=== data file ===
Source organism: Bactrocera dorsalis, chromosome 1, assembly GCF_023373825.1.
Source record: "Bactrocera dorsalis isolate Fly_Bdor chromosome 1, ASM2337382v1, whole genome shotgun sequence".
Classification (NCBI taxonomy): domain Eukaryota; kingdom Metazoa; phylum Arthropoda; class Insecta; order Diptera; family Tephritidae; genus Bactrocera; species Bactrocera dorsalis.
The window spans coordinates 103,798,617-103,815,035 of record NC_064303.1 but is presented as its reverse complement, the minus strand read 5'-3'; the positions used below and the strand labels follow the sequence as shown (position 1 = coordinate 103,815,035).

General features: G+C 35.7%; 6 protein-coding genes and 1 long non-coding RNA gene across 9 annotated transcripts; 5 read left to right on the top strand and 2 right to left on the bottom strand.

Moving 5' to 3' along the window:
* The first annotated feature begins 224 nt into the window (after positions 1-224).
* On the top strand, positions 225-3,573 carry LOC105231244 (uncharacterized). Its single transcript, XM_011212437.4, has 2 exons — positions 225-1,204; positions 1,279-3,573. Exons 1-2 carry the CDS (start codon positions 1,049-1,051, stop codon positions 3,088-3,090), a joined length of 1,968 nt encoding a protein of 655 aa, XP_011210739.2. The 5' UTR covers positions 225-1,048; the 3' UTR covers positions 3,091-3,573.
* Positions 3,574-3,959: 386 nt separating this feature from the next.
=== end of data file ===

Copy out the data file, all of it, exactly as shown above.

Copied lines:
Source organism: Bactrocera dorsalis, chromosome 1, assembly GCF_023373825.1.
Source record: "Bactrocera dorsalis isolate Fly_Bdor chromosome 1, ASM2337382v1, whole genome shotgun sequence".
Classification (NCBI taxonomy): domain Eukaryota; kingdom Metazoa; phylum Arthropoda; class Insecta; order Diptera; family Tephritidae; genus Bactrocera; species Bactrocera dorsalis.
The window spans coordinates 103,798,617-103,815,035 of record NC_064303.1 but is presented as its reverse complement, the minus strand read 5'-3'; the positions used below and the strand labels follow the sequence as shown (position 1 = coordinate 103,815,035).

General features: G+C 35.7%; 6 protein-coding genes and 1 long non-coding RNA gene across 9 annotated transcripts; 5 read left to right on the top strand and 2 right to left on the bottom strand.

Moving 5' to 3' along the window:
* The first annotated feature begins 224 nt into the window (after positions 1-224).
* On the top strand, positions 225-3,573 carry LOC105231244 (uncharacterized). Its single transcript, XM_011212437.4, has 2 exons — positions 225-1,204; positions 1,279-3,573. Exons 1-2 carry the CDS (start codon positions 1,049-1,051, stop codon positions 3,088-3,090), a joined length of 1,968 nt encoding a protein of 655 aa, XP_011210739.2. The 5' UTR covers positions 225-1,048; the 3' UTR covers positions 3,091-3,573.
* Positions 3,574-3,959: 386 nt separating this feature from the next.